If you Google the phrase “they both could have fit,” you’ll find photos and comment threads devoted to the argument that, at the end of the movie Titanic, Jack (Leonardo DiCaprio) and Rose (Kate Winslet) both could have fit on the bit of flotsam that saved Rose’s life as Jack looked lovingly on, eventually freezing to death. One particularly popular photo series even implies that the two could have fit comfortably enough on there to, say, play some pinochle while awaiting rescue.
Silly as it may seem to debate the ultimate plausibility of a work of fiction, this little Internet parlor game managed to get James Cameron’s attention. “It’s not a question of room, it’s a question of buoyancy,” the director has argued. “Jack puts Rose on the raft, then he gets on the raft—he’s not an idiot, he doesn’t want to die—and then the raft sinks. So it’s clear that there’s really only enough buoyancy available for one person.” Now the show Mythbusters has gone ahead and tested this proposition. Their conclusion: Jack and Rose could have survived.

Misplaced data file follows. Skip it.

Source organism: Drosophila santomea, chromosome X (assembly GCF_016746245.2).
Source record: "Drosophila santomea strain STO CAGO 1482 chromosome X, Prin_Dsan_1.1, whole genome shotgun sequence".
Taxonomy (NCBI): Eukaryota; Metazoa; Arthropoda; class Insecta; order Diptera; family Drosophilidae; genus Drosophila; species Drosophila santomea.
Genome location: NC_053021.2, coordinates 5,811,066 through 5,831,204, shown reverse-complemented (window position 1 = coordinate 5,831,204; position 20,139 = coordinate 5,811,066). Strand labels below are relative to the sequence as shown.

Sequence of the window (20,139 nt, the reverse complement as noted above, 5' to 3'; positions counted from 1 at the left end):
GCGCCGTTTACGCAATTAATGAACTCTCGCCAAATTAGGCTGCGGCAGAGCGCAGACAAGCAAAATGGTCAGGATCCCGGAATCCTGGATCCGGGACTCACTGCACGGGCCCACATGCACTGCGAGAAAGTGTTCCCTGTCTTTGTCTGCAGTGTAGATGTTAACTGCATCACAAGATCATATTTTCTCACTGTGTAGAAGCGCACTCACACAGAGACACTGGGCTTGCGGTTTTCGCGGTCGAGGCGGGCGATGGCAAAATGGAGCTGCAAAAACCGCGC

Cameron defers graciously to their conclusion, merely insisting that the script called for Jack to die, so maybe he and his production crew should have designed the plank to be a little smaller. But once he watches the video above, I think he’ll reconsider even that amount of deference. In order to keep them both safely afloat, the Mythbusters guys had to tie Rose’s life preserver around the bottom of the makeshift raft. Even then, they were still partially submerged, meaning that they would have remained vulnerable to the freezing cold water that finally claimed Jack. They may be right to deem it “plausible” that Jack and Rose could have survived, but really, the movie is vindicated by this test: Jack and Rose were doomed.